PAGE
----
As part of last week’s focus on books I have started reading a biographical story about a couple of very famous Polish mathematicians. It is not a book about mathematics but about people who had a passion for mathematics, about their lives, their successes and dramas. I suspect that not too many people know, including Polish members of the community, that the so called Polish School of Mathematics has been one of the three strongest centres of mathematics in the twentieth century.Names like Banach and Sierpinski are considered the giants of mathematics equal to Euclid or Descartes. While reading the book, I recalled my own learning of mathematics in school as well as my years as a teacher of science and mathematics. Throughout all these years, I have always strongly believed that studying the history of mathematics and science is an important, yet sometimes neglected, factor in the process of learning.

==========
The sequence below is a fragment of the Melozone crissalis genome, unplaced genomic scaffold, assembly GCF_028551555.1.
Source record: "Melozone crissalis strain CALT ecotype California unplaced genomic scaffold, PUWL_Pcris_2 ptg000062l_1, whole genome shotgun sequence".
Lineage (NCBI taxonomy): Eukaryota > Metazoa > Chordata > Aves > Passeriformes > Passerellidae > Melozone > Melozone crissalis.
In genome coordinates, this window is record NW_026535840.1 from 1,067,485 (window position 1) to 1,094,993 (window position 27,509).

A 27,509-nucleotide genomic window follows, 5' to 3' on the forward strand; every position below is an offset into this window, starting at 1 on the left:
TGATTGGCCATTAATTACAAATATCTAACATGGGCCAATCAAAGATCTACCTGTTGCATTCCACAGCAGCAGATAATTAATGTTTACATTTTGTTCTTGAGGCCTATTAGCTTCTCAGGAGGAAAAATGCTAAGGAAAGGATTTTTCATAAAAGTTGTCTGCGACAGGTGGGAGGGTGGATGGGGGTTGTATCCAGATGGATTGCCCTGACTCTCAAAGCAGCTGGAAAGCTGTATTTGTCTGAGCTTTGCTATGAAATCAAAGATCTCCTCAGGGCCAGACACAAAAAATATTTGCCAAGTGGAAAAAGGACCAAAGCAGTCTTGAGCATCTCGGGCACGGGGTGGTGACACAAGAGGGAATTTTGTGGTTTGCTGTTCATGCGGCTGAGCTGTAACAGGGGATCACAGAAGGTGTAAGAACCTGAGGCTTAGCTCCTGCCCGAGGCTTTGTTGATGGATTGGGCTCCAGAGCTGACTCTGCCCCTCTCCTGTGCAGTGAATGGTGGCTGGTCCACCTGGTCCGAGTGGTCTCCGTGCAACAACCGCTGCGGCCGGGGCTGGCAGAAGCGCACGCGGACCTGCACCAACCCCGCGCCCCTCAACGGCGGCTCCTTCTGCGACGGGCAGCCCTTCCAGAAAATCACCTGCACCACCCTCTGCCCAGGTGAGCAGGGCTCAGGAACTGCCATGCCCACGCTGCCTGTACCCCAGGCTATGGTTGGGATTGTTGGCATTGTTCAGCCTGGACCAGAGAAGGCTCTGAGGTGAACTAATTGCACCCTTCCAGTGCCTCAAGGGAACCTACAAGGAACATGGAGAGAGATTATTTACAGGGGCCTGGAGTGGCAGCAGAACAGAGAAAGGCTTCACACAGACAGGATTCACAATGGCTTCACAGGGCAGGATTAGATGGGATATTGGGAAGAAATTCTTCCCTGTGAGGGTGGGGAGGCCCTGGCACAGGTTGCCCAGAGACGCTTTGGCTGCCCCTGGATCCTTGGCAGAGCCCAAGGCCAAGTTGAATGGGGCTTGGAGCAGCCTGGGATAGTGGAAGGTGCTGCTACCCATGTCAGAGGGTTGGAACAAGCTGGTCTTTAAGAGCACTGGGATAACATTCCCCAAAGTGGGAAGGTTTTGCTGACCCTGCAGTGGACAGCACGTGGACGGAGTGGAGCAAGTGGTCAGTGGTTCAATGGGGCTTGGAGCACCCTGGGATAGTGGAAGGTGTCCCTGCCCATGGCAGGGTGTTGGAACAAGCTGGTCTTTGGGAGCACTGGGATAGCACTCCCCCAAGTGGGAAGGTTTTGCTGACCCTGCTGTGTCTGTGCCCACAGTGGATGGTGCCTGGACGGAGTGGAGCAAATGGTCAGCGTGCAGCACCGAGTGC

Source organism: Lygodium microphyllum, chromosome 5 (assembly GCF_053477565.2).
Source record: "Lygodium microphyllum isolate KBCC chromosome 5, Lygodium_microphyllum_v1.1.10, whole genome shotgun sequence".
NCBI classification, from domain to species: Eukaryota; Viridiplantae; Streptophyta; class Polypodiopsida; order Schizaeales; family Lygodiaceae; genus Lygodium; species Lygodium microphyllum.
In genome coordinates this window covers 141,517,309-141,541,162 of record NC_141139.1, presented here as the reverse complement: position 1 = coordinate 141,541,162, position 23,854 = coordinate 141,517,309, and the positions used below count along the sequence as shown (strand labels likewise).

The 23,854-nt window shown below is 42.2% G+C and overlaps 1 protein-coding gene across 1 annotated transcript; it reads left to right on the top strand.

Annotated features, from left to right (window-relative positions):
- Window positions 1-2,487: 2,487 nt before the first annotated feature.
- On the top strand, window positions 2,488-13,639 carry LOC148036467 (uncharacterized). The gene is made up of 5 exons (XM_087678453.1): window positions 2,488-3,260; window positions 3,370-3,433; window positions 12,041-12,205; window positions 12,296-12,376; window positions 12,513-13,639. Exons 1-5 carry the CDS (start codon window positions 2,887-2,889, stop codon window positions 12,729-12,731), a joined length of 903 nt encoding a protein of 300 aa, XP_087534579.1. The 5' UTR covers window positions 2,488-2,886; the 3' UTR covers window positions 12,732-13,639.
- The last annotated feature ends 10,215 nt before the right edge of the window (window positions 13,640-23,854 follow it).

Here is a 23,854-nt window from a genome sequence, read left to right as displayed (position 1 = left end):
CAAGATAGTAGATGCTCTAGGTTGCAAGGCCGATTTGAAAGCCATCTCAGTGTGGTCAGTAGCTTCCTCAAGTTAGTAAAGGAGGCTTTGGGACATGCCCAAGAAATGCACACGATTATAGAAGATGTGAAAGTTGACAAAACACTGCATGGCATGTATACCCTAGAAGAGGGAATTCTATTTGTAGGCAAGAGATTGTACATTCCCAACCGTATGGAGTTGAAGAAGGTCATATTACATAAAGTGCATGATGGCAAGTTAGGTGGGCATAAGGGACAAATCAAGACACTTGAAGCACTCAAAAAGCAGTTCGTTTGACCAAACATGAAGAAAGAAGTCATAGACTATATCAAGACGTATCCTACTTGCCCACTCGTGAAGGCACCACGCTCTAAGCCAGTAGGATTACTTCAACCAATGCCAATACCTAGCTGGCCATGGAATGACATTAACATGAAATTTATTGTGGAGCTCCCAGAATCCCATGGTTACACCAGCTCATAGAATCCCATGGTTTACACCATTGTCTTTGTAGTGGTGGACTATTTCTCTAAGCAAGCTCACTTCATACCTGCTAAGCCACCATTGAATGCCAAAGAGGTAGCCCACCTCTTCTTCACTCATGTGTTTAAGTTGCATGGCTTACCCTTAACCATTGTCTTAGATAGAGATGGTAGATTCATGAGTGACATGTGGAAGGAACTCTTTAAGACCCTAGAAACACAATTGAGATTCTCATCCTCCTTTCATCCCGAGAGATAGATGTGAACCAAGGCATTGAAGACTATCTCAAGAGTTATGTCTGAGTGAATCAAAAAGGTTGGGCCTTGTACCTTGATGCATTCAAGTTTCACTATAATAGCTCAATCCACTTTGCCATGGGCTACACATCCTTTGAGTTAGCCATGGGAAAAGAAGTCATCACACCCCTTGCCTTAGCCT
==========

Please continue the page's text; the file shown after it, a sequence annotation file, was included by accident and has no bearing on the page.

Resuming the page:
I would argue that learning about Fibonacci, Newton, Gauss or Pascal adds the human element to the concepts presented in class and it provides the students with a full understanding of mathematics and science as an intellectual and human activity. Sometimes in a negative but human sense with all its mistakes, unhealthy competition (Newton-Leibniz for example) and even cheating. It also makes students appreciate the fact that mathematics and science do have a history. A history that conveys to the students an important message: both mathematics and science are living subjects that are a product of an accumulated effort, over many years, of humans like us. It develops our understanding of the mathematical and scientific processes as something which is not always certain and not something which comes to us as famous Eureka to Archimedes. Mathematics and science are often portrayed as always certain and based on indisputable facts and axioms. However, the truth is often far from this and many laws of mathematics and science have been created during sleepless nights after many failed calculations and experimental disasters. And this process of creation reflects exactly the beauty of mathematics and science that I would like my students to appreciate.